America's Most Overlooked State Is About to Become a Craft Beer Destination
A scrappy, young, burgeoning beer scene is hiding in the heartland.
Drekker Brewing ticks every box for a beer nerd's dream taproom. Cool repurposed building? Drekker brews in an 1880s locomotive repair facility, a 14,000-square-foot labyrinth of worn brick, fire-scarred beams, and ultra-modern brewing gear. Boozy hazy IPAs and bittersweet juicebox ales come in colors evoking Skittles more than beer, with playful names like Ectogasm and Wheez the Juice. Labels recall heavy-metal album covers, as does a full-wall mural depicting Valhalla-bound Vikings skeletons.
If this were a big beer town like Denver, Drekker would be an easy standout. But Drekker’s smack in the middle of Fargo, North Dakota, a place more readily identified with silo-dotted prairies than destination-worthy beers. That's slowly changing.
You wouldn't know it sipping around North Dakota's busy breweries, but its craft beer scene is America's youngest. The oldest operating brewery, Fargo Brewing, is the same age as a 4th grader. As the rest of America underwent a 30-year craft boom, NoDak was held back by antiquated laws and distribution roadblocks.
Over the past decade, North Dakota has finally emerged into the beer world. Late to the party? Very. But these brewers came to play, throwing down superlative takes on styles that take decades to hone, from super-trendy haze bombs to aged sours with Medieval roots. But to get them—for now—you have to go to the source.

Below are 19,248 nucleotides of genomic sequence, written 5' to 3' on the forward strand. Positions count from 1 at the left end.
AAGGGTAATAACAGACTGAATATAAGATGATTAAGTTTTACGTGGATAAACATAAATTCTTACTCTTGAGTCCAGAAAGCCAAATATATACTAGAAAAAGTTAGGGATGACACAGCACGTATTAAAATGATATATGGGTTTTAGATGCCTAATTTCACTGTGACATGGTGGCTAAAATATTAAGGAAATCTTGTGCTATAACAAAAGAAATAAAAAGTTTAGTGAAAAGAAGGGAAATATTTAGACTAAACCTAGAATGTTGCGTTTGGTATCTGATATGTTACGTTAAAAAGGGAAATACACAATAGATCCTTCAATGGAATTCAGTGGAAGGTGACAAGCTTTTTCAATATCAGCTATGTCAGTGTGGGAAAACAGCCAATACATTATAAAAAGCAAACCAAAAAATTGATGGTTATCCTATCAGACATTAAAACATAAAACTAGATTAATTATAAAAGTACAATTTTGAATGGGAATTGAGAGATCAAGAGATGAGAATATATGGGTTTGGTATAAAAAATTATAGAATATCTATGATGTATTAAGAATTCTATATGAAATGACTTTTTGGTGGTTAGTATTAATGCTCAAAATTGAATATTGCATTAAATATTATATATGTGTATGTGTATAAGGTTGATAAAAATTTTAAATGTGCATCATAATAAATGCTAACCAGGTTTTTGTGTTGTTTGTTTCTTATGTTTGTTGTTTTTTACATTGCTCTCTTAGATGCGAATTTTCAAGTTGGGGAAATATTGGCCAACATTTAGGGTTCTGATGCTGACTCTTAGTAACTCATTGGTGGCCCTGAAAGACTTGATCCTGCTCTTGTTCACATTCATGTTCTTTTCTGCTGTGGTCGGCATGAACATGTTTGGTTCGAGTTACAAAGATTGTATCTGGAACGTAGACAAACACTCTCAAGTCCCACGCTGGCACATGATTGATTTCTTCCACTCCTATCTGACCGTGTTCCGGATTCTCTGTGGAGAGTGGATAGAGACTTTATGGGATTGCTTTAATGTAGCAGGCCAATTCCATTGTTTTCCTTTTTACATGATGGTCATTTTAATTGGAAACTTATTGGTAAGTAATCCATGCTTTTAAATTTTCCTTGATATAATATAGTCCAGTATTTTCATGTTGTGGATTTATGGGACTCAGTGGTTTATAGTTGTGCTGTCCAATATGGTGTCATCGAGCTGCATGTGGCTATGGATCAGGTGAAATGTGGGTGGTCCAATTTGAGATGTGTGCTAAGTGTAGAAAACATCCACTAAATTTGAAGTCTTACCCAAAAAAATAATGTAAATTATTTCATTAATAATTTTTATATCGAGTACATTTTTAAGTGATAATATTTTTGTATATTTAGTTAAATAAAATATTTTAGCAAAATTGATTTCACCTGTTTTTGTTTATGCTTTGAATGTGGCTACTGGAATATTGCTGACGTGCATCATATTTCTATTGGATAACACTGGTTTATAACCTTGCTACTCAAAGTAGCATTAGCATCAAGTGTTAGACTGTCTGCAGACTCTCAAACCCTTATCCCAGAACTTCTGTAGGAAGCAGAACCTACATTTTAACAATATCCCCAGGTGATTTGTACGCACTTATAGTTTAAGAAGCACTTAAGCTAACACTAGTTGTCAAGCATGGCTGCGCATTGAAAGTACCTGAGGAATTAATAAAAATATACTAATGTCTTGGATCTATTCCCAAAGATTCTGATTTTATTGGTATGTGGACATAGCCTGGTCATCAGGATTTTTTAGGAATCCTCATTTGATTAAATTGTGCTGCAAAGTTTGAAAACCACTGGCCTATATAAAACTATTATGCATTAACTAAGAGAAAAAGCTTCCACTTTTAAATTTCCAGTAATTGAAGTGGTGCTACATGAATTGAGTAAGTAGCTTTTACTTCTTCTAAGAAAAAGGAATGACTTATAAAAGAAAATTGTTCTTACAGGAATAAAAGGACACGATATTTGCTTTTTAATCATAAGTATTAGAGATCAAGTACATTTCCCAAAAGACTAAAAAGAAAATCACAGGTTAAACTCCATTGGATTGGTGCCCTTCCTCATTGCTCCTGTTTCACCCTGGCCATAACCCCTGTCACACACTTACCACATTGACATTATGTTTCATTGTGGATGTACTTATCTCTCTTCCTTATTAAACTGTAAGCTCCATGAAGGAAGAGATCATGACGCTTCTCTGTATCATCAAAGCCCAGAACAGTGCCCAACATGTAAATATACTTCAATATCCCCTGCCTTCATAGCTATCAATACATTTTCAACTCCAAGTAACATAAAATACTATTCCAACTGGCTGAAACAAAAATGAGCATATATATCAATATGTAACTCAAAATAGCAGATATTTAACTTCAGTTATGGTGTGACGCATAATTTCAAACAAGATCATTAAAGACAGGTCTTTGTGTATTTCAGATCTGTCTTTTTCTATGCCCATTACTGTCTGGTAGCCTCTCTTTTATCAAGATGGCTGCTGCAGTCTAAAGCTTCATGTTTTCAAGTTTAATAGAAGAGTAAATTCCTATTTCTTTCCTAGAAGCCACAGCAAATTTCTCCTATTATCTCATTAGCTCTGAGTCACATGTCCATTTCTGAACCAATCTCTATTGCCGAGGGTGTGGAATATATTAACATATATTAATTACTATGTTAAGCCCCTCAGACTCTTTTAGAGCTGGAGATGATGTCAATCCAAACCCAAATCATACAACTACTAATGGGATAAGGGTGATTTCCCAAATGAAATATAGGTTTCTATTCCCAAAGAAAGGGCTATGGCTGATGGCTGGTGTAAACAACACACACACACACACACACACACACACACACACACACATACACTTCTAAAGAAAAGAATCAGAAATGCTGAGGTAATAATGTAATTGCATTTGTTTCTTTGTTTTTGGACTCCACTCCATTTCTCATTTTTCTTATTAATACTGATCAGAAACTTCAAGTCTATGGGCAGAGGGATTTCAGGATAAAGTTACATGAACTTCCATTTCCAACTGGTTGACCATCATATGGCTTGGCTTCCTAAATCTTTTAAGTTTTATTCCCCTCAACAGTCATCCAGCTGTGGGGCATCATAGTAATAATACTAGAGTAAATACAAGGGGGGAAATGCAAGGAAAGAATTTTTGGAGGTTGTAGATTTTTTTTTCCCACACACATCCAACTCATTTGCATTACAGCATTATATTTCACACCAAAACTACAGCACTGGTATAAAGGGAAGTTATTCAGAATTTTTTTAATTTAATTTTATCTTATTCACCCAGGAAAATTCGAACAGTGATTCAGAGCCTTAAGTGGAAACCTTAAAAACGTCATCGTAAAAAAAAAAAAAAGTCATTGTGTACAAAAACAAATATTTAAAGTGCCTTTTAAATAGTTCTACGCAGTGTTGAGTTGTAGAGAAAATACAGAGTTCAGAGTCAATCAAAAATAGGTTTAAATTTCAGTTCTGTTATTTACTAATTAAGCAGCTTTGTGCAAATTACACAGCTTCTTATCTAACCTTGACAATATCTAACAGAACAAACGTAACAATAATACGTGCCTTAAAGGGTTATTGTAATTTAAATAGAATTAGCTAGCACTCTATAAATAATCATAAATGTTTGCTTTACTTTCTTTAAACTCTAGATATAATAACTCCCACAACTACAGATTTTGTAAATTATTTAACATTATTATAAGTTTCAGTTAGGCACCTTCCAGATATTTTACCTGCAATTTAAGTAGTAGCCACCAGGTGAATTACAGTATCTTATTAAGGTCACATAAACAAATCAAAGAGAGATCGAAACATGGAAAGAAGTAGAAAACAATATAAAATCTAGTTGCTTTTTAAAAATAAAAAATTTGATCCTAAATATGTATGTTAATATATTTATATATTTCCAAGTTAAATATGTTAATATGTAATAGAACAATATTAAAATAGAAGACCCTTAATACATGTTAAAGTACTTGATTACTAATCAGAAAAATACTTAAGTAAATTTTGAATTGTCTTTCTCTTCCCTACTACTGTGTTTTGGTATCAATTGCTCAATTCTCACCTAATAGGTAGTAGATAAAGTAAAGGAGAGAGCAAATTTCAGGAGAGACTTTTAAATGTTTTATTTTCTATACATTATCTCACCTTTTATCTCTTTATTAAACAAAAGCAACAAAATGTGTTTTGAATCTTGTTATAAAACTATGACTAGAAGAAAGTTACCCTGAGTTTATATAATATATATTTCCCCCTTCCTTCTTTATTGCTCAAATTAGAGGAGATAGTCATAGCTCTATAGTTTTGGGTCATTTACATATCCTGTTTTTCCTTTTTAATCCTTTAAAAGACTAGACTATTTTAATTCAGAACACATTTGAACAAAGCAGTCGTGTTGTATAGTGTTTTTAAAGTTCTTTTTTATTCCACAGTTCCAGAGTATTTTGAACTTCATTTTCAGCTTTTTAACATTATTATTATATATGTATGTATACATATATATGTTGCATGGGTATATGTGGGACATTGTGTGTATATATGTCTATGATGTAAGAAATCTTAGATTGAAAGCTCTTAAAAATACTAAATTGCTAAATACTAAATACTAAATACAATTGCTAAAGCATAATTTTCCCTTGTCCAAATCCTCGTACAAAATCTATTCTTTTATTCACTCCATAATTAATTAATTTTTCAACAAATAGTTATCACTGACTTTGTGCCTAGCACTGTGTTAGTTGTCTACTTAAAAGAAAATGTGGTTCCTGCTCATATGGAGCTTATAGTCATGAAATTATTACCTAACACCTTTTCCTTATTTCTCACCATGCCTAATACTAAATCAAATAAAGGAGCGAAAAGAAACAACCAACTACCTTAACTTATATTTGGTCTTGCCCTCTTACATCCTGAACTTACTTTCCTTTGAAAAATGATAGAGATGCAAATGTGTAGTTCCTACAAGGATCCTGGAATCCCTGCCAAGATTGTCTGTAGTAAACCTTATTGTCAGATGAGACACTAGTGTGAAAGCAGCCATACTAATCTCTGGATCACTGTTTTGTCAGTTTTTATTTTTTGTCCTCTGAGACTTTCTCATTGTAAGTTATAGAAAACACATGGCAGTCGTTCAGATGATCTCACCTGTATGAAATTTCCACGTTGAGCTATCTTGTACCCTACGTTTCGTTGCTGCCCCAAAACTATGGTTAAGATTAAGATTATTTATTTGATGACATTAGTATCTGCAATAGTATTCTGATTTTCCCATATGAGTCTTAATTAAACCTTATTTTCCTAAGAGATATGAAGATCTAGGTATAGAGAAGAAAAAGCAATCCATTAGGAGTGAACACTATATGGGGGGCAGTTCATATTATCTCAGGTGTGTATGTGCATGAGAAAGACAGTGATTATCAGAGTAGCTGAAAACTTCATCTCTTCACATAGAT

To outsiders, North Dakota is the land of lutefisk, fracking, and brutal winters; of Midwest nice and rural isolation. Fargo's visitor center includes a “Best for Last” wall: Apparently, North Dakota is so commonly the last of the 50 states people visit, it necessitates a commemorative selfie area. It’s right next to the actual wood chipper from Fargo. North Dakota is nothing if not self aware that its most common cultural touchpoint is a 25-year-old film that’s actually set in Minnesota. To call it misunderstood is an understatement.
On an average Saturday in Fargo, jazz and punk waft out of local dives, taverns, and venues—the city's diverse musical tastes come from North Dakota's dead-center location on musicians' cross-country tour maps. At Fargo Brewing, patrons sip pints of hoppy Wood Chipper IPA in the garage-like facility. Over at the Irish-infused Drumconrath Brewing, a back-alley cornhole tournament rages, fueled by belly-warming Bison Booze Malt Liquor Ale. On menus at comfort-food gastropubs and candlelit fine-dining spots, local beer is paired with hot dish, hipster tacos, and dry-aged steaks alike.
Drekker's afternoon crowd is a mix of families, leather-clad punks chilling by fire pits, and a wedding party. Co-founder Mark Bjornstad strolls the grounds like a kid showing off his new room, and he kind of is: Drekker moved into the building two years ago. Over there's where Portland metal darlings Red Fang played the annual DrekkerFest. Over here, a new canning line.